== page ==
Report focuses on threat to rights posed by EU police cooperation systems


Co-operation between the police and judicial authorities of the EU’s Member States has increased significantly in the last decade. A new report from Statewatch, Implementing the “principle of availability” takes an analytical look at three recently established agencies, the European Criminal Records Information System (ECRIS), the European Police Records Index System (EPRIS), and the Information Exchange Platform for Law Enforcement Authorities (IMP). The report identifies what Statewatch sees as “a number of issues of major concern.”
ECRIS, for example, is intended to permit the exchange of information extracted from criminal records between Member States’ judicial authorities. The primary intention is to ensure that individual’s prior convictions can be taken into account if they face new criminal proceedings in a different Member State. However, the desire for a swift and systematic exchange of information has led to the development of a highly problematic system. It is marked by serious gaps in data protection, a reliance on potentially untrustworthy automated translation, and a significant lack of oversight.
The legislation to establish EPRIS is currently being developed by Council Working Parties and Europol. It is intended to provide national police forces with the ability to search each others’ databases, to find out if and where information and “intelligence” (hard and “soft”) on individuals can be found. The insistence of the Commission and a small group of Member States for its development has been already been questioned, partly due to concerns for the potential establishment of an EU-wide police database. Greater scrutiny of this measure is urgent.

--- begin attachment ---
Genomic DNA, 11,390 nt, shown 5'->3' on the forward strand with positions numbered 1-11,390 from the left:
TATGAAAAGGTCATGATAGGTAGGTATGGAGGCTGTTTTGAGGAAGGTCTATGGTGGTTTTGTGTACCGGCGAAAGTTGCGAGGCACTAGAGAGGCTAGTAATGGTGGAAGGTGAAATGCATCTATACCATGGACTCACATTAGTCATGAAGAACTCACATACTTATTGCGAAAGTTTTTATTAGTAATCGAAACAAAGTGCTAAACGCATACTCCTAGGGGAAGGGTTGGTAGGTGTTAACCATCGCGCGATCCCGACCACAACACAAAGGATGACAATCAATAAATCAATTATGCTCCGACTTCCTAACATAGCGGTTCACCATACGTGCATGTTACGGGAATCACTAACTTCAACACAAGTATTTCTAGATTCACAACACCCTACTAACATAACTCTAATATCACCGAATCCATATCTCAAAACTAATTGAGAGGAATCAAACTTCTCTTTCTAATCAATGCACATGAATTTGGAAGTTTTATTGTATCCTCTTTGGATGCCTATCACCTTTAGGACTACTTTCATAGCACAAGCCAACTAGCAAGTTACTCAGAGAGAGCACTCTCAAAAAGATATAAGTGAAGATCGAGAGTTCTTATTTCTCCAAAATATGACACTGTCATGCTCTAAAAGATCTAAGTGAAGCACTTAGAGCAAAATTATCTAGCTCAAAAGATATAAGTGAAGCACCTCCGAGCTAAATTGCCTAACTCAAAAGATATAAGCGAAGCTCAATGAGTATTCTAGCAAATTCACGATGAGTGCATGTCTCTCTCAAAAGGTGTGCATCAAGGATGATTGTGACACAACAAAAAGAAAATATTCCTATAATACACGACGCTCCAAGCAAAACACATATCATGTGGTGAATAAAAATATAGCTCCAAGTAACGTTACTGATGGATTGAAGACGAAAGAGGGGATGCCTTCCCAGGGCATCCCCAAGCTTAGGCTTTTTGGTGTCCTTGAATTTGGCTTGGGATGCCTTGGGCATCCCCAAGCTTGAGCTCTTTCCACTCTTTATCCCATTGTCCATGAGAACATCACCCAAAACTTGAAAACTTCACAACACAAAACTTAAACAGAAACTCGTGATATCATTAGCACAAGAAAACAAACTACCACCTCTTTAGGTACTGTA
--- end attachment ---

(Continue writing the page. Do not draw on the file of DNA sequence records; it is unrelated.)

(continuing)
Finally, the IXP, the most recent of the three developments, proposes to centralise access to all the EU’s law enforcement information exchange instruments. Its development is still in the early stages, but a suggestion to extend access to the European Union’s bureaucracies - including to a number of Directorate-Generals of the European Commission, and the General Secretariat of the Council – would breach the “separation of powers” between the lawmakers and the law enforcement agencies (whose job is to implement the law).  As with the EPRIS, greater knowledge and scrutiny of the proposed system is vital.
Statewatch researcher Chris Jones, the author of this report, comments on these concerns:
“All three systems demonstrate that attempts to permit law enforcement agencies to function inside the borderless EU frequently take place at the expense of the individual rights that the European Union is supposedly founded upon.”
The publication of this report is accompanied by the launch of a dedicated Observatory  tracking these three initiatives.